Doctor Who Cuttings Archive

Fifty-year journey in time

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A CULTURAL HISTORY. By James Chapman. Tauris. 372pp. $34.


Edited by Steve Berry. Gollancz. 226pp. $22.99.

DOCTOR WHO. THE VAULT. TREASURES FROM THE FIRST 50 YEARS. By Marcus Hearn. BBC Books. 320pp. $59.95.


By James Goss and Steve Tribe. BBC Books. 256pp. $49.95.

NEW DIMENSIONS OF DOCTOR WHO. Edited by Matt Hills. Tauris. 240pp. $29.95.

WHO IS WHO? THE PHILOSOPHY OF DR WHO. By Kevin S. Decker. Tauris. 243pp. $34.95.

Reviewer: COLIN STEELE POP CULTURE A dalek, above; Tom Baker, left, as the fourth Doctor.

'I'm the Doctor. I'm a Time Lord. I'm from the planet Gallifrey in the constellation of Kasterborous. I'm 903 years old and I'm the man who's gonna save your lives, and all six billion people on the planet below. You got a problem with that?" These words, spoken by David Tennant in the 2007 episode Voyage of the Damned, constitute almost a duty statement for Doctor Who.

The show has been called the world's longest-running television science fiction series. November 23 marks 50 years since the BBC aired the first episode, An Unearthly Child, written by Australian author Anthony Coburn. It was Coburn's idea for the Tardis to resemble a police box after seeing one on Wimbledon Common.

November 23, 1963, was, however, the day after President Kennedy's assassination. Initial audience reaction was thus muted and the first episode had to be repeated. One critic called the new program a mix of H. G. Wells' The Time Machine and a space-age Old Curiosity Shop.

Certainly the first Doctor Who, William Hartnell, resembled a Dickensian figure. The arrival of the daleks in February 1964 led to viewing figures rising over 10 million per episode.

Terry Pratchett, in his introduction to Behind the Sofa. Celebrity Memories of Doctor Who, says; "I was there at the beginning", that is, watching the first episode. As indeed was this reviewer, viewing it at Liverpool University's Derby Hall. Behind The Sofa brings together more than 150 memories of Doctor Who, from actors, directors and celebrity fans of the show. Contributors include Bernard Cribbins, Neil Gaiman, Jonathan Ross, Rick Wakeman and Hugh Bonneville.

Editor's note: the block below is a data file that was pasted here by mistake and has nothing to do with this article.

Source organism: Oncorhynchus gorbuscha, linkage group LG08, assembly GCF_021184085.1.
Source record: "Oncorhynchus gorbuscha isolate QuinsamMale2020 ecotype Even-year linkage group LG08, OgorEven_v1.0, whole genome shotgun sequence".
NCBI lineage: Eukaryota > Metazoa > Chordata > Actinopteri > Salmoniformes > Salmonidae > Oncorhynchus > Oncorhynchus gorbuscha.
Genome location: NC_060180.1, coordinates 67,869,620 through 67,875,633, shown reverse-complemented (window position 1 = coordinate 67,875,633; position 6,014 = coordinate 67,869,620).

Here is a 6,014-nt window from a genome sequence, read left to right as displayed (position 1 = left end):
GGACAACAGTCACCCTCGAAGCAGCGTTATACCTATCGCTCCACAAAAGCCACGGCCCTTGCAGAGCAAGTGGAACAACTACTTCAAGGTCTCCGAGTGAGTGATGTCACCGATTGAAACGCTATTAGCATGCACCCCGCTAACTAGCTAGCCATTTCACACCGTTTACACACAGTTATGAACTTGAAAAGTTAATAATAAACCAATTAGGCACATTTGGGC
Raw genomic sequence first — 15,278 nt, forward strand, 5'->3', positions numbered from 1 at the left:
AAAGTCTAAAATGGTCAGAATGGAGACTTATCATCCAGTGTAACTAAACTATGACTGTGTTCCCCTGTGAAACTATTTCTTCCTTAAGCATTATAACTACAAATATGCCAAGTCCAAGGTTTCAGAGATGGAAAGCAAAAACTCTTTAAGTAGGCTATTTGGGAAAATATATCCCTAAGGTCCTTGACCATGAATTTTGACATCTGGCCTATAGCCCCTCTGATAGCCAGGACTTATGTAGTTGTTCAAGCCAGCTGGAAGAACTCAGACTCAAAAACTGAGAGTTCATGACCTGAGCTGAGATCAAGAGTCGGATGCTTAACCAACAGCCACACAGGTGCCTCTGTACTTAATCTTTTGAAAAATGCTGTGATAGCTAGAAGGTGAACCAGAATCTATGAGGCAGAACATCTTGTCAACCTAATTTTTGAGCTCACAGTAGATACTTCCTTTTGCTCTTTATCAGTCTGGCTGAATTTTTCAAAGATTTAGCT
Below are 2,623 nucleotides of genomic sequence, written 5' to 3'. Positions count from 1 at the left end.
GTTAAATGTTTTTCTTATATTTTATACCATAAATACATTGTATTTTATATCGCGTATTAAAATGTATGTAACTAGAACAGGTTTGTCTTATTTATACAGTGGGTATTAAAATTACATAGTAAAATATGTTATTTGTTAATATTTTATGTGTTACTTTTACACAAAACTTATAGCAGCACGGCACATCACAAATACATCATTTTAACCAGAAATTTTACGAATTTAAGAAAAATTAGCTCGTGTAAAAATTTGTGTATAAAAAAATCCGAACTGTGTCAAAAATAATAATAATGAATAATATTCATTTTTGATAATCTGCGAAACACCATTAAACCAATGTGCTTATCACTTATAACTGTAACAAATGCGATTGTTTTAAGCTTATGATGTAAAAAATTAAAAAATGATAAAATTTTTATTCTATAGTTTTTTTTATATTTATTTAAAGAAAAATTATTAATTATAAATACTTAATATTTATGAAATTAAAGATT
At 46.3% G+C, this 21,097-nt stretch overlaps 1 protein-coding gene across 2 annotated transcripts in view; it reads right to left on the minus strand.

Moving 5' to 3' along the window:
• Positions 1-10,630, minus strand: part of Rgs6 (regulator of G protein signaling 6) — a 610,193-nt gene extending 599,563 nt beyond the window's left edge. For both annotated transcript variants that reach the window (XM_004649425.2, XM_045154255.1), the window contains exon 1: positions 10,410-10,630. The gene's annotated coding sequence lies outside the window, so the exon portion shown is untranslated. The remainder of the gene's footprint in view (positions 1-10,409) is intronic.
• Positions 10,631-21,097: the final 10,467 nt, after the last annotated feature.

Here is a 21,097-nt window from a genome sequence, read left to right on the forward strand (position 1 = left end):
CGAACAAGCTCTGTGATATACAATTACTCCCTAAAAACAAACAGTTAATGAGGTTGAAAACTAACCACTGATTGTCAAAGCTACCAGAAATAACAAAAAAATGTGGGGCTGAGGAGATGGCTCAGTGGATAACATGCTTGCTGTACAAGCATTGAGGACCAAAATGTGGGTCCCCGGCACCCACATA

Pratchett calls Doctor Who, "a part of the dna of Great Britain". The history of the series, up to the end of 2012, is well documented by Professor James Chapman in an update of his 2006 history, Inside the Tardis.

Chapman's analysis, based on extensive access to the BBC archives, includes coverage of each Doctor and their series and the differing viewpoints of the writers and directors, now called "showrunners". Chapman, who also covers the Doctor Who spinoffs, Torchwood and The Sarah Jane Adventures, deliberately adopts an anti-theoretical approach, in contrast to some of the essays in Matt Hills' collection New Dimensions of Doctor Who.

Chapman believes the success of Doctor Who is due, in large measure, to its ability to renew and refresh its format, particularly in the regeneration of the lead character, which stretches from William Hartnell to Peter Capaldi. All Doctor Who fans have their favourite doctor. This reviewer would put David Tennant first with Tom Baker second. The first incarnations of the Doctor, Hartnell, Patrick Troughton and Jon Pertwee, all assumed, according to Chapman, the "manner of a harassed, well-educated district officer". This mould was well and truly broken with the arrival of Tom Baker, the longest-ever serving Doctor, with his ever-growing long scarf and love of jelly babies. Baker says "having been brought up a Catholic, the idea of disappearing and reappearing, of miraculous events, strange voices and all the other mad things about Doctor Who seemed totally natural to me".

The show had mixed fortunes in the 1980s before it was cancelled in December, 1989. Michael Grade, the former Controller of BBC1, a long-time critic of the show comments, in his contribution to Behind the Sofa, "I killed the bastard! because the show was ghastly, it was pathetic ... it lost its way. It was waiting for Russell T. Davies".